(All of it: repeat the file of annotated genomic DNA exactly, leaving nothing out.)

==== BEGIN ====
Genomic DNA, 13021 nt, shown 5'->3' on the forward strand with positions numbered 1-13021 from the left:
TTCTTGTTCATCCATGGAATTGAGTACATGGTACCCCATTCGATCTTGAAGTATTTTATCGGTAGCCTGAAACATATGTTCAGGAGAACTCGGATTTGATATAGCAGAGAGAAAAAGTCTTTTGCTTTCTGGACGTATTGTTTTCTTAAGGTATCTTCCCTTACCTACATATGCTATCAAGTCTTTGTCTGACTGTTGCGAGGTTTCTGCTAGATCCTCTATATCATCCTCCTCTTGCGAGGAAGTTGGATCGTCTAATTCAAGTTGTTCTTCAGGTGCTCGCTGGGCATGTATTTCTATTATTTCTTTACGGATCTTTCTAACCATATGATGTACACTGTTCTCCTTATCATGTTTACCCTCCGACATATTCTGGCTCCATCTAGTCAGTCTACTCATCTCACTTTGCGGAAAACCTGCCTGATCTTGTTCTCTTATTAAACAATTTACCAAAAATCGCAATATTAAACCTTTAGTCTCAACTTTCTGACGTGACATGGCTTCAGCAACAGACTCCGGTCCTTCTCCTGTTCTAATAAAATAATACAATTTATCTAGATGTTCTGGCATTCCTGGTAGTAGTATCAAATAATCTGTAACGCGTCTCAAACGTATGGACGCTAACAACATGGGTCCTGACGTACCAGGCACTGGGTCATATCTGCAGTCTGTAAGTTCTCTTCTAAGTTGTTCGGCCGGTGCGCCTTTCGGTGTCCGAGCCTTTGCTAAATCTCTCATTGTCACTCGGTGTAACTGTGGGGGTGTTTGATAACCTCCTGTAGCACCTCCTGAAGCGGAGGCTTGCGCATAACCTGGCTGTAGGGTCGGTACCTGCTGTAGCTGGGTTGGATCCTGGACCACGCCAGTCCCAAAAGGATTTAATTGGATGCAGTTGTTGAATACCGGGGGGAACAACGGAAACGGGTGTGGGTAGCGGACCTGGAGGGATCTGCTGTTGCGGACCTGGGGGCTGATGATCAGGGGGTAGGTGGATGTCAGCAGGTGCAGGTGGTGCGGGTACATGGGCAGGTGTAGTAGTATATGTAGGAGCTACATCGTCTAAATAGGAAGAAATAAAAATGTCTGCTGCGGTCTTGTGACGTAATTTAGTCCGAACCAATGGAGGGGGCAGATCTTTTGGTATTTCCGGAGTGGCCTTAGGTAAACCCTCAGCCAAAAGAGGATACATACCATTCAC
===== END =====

Genomic DNA, 13021 nt, shown 5'->3' on the forward strand with positions numbered 1-13021 from the left:
TTCTTGTTCATCCATGGAATTGAGTACATGGTACCCCATTCGATCTTGAAGTATTTTATCGGTAGCCTGAAACATATGTTCAGGAGAACTCGGATTTGATATAGCAGAGAGAAAAAGTCTTTTGCTTTCTGGACGTATTGTTTTCTTAAGGTATCTTCCCTTACCTACATATGCTATCAAGTCTTTGTCTGACTGTTGCGAGGTTTCTGCTAGATCCTCTATATCATCCTCCTCTTGCGAGGAAGTTGGATCGTCTAATTCAAGTTGTTCTTCAGGTGCTCGCTGGGCATGTATTTCTATTATTTCTTTACGGATCTTTCTAACCATATGATGTACACTGTTCTCCTTATCATGTTTACCCTCCGACATATTCTGGCTCCATCTAGTCAGTCTACTCATCTCACTTTGCGGAAAACCTGCCTGATCTTGTTCTCTTATTAAACAATTTACCAAAAATCGCAATATTAAACCTTTAGTCTCAACTTTCTGACGTGACATGGCTTCAGCAACAGACTCCGGTCCTTCTCCTGTTCTAATAAAATAATACAATTTATCTAGATGTTCTGGCATTCCTGGTAGTAGTATCAAATAATCTGTAACGCGTCTCAAACGTATGGACGCTAACAACATGGGTCCTGACGTACCAGGCACTGGGTCATATCTGCAGTCTGTAAGTTCTCTTCTAAGTTGTTCGGCCGGTGCGCCTTTCGGTGTCCGAGCCTTTGCTAAATCTCTCATTGTCACTCGGTGTAACTGTGGGGGTGTTTGATAACCTCCTGTAGCACCTCCTGAAGCGGAGGCTTGCGCATAACCTGGCTGTAGGGTCGGTACCTGCTGTAGCTGGGTTGGATCCTGGACCACGCCAGTCCCAAAAGGATTTAATTGGATGCAGTTGTTGAATACCGGGGGGAACAACGGAAACGGGTGTGGGTAGCGGACCTGGAGGGATCTGCTGTTGCGGACCTGGGGGCTGATGATCAGGGGGTAGGTGGATGTCAGCAGGTGCAGGTGGTGCGGGTACATGGGCAGGTGTAGTAGTATATGTAGGAGCTACATCGTCTAAATAGGAAGAAATAAAAATGTCTGCTGCGGTCTTGTGACGTAATTTAGTCCGAACCAATGGAGGGGGCAGATCTTTTGGTATTTCCGGAGTGGCCTTAGGTAAACCCTCAGCCAAAAGAGGATACATACCATTCAC